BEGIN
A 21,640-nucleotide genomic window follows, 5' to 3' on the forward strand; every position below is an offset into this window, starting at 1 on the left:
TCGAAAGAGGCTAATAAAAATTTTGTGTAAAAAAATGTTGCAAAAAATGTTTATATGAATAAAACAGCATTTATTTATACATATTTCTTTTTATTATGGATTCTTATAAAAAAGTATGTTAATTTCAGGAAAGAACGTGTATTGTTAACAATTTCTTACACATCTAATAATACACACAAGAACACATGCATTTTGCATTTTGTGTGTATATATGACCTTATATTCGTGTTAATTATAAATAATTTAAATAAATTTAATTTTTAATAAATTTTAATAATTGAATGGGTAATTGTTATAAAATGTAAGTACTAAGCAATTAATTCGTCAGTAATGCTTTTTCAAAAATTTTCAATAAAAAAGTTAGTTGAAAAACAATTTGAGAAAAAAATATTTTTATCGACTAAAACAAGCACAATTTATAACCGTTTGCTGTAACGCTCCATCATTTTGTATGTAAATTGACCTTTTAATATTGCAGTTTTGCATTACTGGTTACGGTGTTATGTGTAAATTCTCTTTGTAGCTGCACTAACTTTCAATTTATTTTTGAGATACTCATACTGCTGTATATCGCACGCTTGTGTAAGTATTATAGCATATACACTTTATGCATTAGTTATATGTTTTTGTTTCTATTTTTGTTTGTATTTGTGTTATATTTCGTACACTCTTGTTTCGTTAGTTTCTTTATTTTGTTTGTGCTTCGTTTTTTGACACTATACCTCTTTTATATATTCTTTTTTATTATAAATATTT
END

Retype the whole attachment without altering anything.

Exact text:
A 21,640-nucleotide genomic window follows, 5' to 3' on the forward strand; every position below is an offset into this window, starting at 1 on the left:
TCGAAAGAGGCTAATAAAAATTTTGTGTAAAAAAATGTTGCAAAAAATGTTTATATGAATAAAACAGCATTTATTTATACATATTTCTTTTTATTATGGATTCTTATAAAAAAGTATGTTAATTTCAGGAAAGAACGTGTATTGTTAACAATTTCTTACACATCTAATAATACACACAAGAACACATGCATTTTGCATTTTGTGTGTATATATGACCTTATATTCGTGTTAATTATAAATAATTTAAATAAATTTAATTTTTAATAAATTTTAATAATTGAATGGGTAATTGTTATAAAATGTAAGTACTAAGCAATTAATTCGTCAGTAATGCTTTTTCAAAAATTTTCAATAAAAAAGTTAGTTGAAAAACAATTTGAGAAAAAAATATTTTTATCGACTAAAACAAGCACAATTTATAACCGTTTGCTGTAACGCTCCATCATTTTGTATGTAAATTGACCTTTTAATATTGCAGTTTTGCATTACTGGTTACGGTGTTATGTGTAAATTCTCTTTGTAGCTGCACTAACTTTCAATTTATTTTTGAGATACTCATACTGCTGTATATCGCACGCTTGTGTAAGTATTATAGCATATACACTTTATGCATTAGTTATATGTTTTTGTTTCTATTTTTGTTTGTATTTGTGTTATATTTCGTACACTCTTGTTTCGTTAGTTTCTTTATTTTGTTTGTGCTTCGTTTTTTGACACTATACCTCTTTTATATATTCTTTTTTATTATAAATATTT